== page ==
[yoo-sij, -zij] Show IPA
Main Entry: us·age
Pronunciation: 'yü-sij, -zij
: an habitual or uniform practice esp. in an area or trade —compareCUSTOM
[v. yooz or, for past tense form of 9, yoost; n. yoos] Show IPAverb, used, us·ing, noun
September 26, 2001
Bob Hemus wrote:
The nouns usage and use are related in origin and overlap to some extent in their definitions.
Usage generally refers to �a habit, habitual use, established practice, or custom’: “Laws,..corrected, altered, and amended by acts of parliament and common usage” (Blackstone, Commentaries on the Laws of England, 1768). And usage has a more specialized meaning when it refers to �the customary manner in which a language or form of a language is spoken or written’. Random House Webster’s dictionaries record new usages and give clear guidance on many usage issues. (However, we can talk about language use as distinct from language usage: A dictionary illustrates the correct use of words, shows new uses of existing words, and records when a word first came into use.)
Use generally means �the act of using something, or the fact of being used’: “the use of testimony in court.” It can also mean �a way of using or of being used’, or �a purpose for which something is used’: “He showed us the proper use of the tool; The tool has many different uses.” The word use also has the specific sense of �a distinctive form of religious ritual or liturgical observance’: “the use of the Catholic Church; ecclesiastical uses.”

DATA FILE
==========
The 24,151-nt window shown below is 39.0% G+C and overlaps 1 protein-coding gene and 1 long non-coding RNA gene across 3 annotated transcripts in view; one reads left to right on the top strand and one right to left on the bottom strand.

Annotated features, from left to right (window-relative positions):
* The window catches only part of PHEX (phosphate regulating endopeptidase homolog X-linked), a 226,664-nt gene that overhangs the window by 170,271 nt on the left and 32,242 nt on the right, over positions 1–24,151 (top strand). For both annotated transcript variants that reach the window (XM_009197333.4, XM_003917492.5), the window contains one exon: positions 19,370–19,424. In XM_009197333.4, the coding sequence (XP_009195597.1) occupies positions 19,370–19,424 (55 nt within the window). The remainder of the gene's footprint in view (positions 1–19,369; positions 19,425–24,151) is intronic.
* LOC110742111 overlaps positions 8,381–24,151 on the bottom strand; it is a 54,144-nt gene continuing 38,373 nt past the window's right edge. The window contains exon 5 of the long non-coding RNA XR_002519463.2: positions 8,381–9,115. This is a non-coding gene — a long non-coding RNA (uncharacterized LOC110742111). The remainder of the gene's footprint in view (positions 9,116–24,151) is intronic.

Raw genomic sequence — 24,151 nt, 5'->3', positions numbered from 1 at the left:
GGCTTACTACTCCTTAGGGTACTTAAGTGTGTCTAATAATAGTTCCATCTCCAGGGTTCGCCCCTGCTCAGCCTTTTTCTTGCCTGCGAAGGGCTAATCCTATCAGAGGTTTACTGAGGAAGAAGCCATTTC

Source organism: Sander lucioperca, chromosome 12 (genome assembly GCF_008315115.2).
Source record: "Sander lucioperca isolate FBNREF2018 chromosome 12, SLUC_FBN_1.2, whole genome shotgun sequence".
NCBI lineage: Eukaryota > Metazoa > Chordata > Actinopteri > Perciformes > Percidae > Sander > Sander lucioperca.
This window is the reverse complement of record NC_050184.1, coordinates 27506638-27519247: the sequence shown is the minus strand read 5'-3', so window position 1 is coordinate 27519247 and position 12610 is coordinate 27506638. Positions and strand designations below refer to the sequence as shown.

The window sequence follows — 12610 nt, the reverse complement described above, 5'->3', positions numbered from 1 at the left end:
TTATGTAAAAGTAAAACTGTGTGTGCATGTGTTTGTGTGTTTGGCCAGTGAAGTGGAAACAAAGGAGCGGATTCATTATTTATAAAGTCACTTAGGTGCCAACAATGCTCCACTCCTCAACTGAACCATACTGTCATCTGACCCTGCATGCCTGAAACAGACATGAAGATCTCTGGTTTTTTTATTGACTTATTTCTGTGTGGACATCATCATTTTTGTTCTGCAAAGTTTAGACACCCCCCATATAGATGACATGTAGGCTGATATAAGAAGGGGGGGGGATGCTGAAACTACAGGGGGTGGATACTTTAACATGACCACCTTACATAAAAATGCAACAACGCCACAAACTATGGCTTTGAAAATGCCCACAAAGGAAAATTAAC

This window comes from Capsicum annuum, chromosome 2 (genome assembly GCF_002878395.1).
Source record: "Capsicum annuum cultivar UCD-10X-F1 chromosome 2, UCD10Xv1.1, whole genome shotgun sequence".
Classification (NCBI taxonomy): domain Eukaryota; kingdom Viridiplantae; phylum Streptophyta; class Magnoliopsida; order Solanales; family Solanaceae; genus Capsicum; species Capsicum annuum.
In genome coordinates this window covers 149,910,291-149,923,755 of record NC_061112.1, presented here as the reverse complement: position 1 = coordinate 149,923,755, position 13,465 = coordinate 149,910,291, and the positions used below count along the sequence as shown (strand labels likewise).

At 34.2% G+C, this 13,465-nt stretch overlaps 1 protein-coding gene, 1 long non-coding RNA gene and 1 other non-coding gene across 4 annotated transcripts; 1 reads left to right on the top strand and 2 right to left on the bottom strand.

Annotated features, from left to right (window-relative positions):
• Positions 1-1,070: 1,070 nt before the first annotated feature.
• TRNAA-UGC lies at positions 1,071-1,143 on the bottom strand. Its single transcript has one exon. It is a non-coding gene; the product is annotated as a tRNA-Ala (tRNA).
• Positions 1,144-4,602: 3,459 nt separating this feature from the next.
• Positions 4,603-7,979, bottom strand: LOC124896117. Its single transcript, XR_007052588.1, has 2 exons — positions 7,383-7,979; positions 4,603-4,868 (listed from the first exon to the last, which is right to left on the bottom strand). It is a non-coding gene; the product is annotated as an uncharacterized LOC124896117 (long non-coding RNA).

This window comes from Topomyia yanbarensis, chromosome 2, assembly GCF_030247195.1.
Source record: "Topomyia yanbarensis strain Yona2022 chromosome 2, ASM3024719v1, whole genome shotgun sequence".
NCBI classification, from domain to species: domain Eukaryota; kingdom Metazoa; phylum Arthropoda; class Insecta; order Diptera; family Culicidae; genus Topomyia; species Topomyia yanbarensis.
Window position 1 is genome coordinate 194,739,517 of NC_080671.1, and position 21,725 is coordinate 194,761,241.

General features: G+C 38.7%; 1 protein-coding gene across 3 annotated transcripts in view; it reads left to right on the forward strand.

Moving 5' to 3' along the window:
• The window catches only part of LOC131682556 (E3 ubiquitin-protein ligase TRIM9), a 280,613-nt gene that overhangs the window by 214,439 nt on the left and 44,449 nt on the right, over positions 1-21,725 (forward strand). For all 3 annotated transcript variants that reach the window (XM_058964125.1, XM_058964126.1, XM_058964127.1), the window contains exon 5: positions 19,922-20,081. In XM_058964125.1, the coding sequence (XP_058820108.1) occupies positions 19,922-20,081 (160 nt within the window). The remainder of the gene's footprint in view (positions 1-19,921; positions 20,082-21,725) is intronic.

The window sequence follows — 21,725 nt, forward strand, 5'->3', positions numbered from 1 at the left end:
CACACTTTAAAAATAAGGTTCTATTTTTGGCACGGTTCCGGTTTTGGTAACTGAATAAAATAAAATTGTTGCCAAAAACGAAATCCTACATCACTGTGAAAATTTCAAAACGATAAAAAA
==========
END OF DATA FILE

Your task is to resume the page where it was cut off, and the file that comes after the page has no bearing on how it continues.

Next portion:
Sometimes use is substituted for usage in the meaning of �a habit or custom; established practice’: “Long use and experience hath found out many things commodious for man’s life” (Sir Thomas More, Utopia).
More often, usage is substituted for use, probably because it sounds more impressive. In these cases it commonly means �a way of using or being used’: “The packages were damaged because of rough usage during transit.” But it can also mean �the act of using or fact of being used’. Here’s an example from Tennyson’s Ancient Sage: “Nor thou be rageful, like a handled bee, And lose thy life by usage of thy sting.” Wilson Follett, teacher, writer, and editor, had this opinion in the 1960’s: “Substituting �usage’ for �use’ when the meaning is usefulness, wear, or employment shows the speaker’s dubious liking for unnecessary syllables. Phrases like �a graph of subway usage’ and �a course in computer usage’ are stately to no purpose.” Despite Follett’s opinion, this use ofusage has become accepted usage through long and continued use!